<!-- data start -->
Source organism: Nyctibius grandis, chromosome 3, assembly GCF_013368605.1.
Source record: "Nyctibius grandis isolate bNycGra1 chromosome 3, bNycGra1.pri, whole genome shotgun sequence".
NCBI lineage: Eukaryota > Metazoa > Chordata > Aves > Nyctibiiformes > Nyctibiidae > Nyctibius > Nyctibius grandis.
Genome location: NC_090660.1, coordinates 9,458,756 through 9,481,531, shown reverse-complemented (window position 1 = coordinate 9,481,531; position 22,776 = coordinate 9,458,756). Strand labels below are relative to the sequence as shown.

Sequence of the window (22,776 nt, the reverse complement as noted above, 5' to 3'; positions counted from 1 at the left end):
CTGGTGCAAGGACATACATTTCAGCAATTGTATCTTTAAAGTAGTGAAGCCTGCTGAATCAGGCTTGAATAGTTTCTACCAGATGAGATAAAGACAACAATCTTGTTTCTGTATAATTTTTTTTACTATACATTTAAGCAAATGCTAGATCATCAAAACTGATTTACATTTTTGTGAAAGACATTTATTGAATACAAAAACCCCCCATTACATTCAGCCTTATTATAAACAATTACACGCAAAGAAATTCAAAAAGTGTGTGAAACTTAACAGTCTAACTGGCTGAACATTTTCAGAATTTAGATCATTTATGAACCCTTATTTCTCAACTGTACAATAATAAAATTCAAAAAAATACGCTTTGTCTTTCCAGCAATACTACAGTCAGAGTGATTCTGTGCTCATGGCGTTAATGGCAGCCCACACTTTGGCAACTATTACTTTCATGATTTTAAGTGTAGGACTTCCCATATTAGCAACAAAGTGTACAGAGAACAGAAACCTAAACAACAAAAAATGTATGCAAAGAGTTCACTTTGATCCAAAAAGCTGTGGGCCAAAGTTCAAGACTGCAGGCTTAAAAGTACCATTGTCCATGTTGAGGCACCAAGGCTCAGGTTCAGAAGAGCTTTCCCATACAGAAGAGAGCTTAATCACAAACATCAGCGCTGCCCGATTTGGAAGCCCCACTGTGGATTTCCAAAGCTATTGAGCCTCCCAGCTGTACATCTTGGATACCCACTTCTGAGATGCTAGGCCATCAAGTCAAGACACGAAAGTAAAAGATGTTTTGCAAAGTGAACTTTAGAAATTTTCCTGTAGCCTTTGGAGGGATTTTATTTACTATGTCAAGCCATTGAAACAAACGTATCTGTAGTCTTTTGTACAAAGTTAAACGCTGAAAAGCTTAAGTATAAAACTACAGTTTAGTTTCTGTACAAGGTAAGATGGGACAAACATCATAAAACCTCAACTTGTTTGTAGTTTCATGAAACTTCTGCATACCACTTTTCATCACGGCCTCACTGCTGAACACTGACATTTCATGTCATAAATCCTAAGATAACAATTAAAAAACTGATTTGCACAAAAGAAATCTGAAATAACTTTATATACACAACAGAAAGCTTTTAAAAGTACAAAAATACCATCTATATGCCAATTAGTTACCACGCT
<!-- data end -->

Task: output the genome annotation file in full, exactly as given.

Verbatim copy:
Source organism: Nyctibius grandis, chromosome 3, assembly GCF_013368605.1.
Source record: "Nyctibius grandis isolate bNycGra1 chromosome 3, bNycGra1.pri, whole genome shotgun sequence".
NCBI lineage: Eukaryota > Metazoa > Chordata > Aves > Nyctibiiformes > Nyctibiidae > Nyctibius > Nyctibius grandis.
Genome location: NC_090660.1, coordinates 9,458,756 through 9,481,531, shown reverse-complemented (window position 1 = coordinate 9,481,531; position 22,776 = coordinate 9,458,756). Strand labels below are relative to the sequence as shown.

Sequence of the window (22,776 nt, the reverse complement as noted above, 5' to 3'; positions counted from 1 at the left end):
CTGGTGCAAGGACATACATTTCAGCAATTGTATCTTTAAAGTAGTGAAGCCTGCTGAATCAGGCTTGAATAGTTTCTACCAGATGAGATAAAGACAACAATCTTGTTTCTGTATAATTTTTTTTACTATACATTTAAGCAAATGCTAGATCATCAAAACTGATTTACATTTTTGTGAAAGACATTTATTGAATACAAAAACCCCCCATTACATTCAGCCTTATTATAAACAATTACACGCAAAGAAATTCAAAAAGTGTGTGAAACTTAACAGTCTAACTGGCTGAACATTTTCAGAATTTAGATCATTTATGAACCCTTATTTCTCAACTGTACAATAATAAAATTCAAAAAAATACGCTTTGTCTTTCCAGCAATACTACAGTCAGAGTGATTCTGTGCTCATGGCGTTAATGGCAGCCCACACTTTGGCAACTATTACTTTCATGATTTTAAGTGTAGGACTTCCCATATTAGCAACAAAGTGTACAGAGAACAGAAACCTAAACAACAAAAAATGTATGCAAAGAGTTCACTTTGATCCAAAAAGCTGTGGGCCAAAGTTCAAGACTGCAGGCTTAAAAGTACCATTGTCCATGTTGAGGCACCAAGGCTCAGGTTCAGAAGAGCTTTCCCATACAGAAGAGAGCTTAATCACAAACATCAGCGCTGCCCGATTTGGAAGCCCCACTGTGGATTTCCAAAGCTATTGAGCCTCCCAGCTGTACATCTTGGATACCCACTTCTGAGATGCTAGGCCATCAAGTCAAGACACGAAAGTAAAAGATGTTTTGCAAAGTGAACTTTAGAAATTTTCCTGTAGCCTTTGGAGGGATTTTATTTACTATGTCAAGCCATTGAAACAAACGTATCTGTAGTCTTTTGTACAAAGTTAAACGCTGAAAAGCTTAAGTATAAAACTACAGTTTAGTTTCTGTACAAGGTAAGATGGGACAAACATCATAAAACCTCAACTTGTTTGTAGTTTCATGAAACTTCTGCATACCACTTTTCATCACGGCCTCACTGCTGAACACTGACATTTCATGTCATAAATCCTAAGATAACAATTAAAAAACTGATTTGCACAAAAGAAATCTGAAATAACTTTATATACACAACAGAAAGCTTTTAAAAGTACAAAAATACCATCTATATGCCAATTAGTTACCACGCT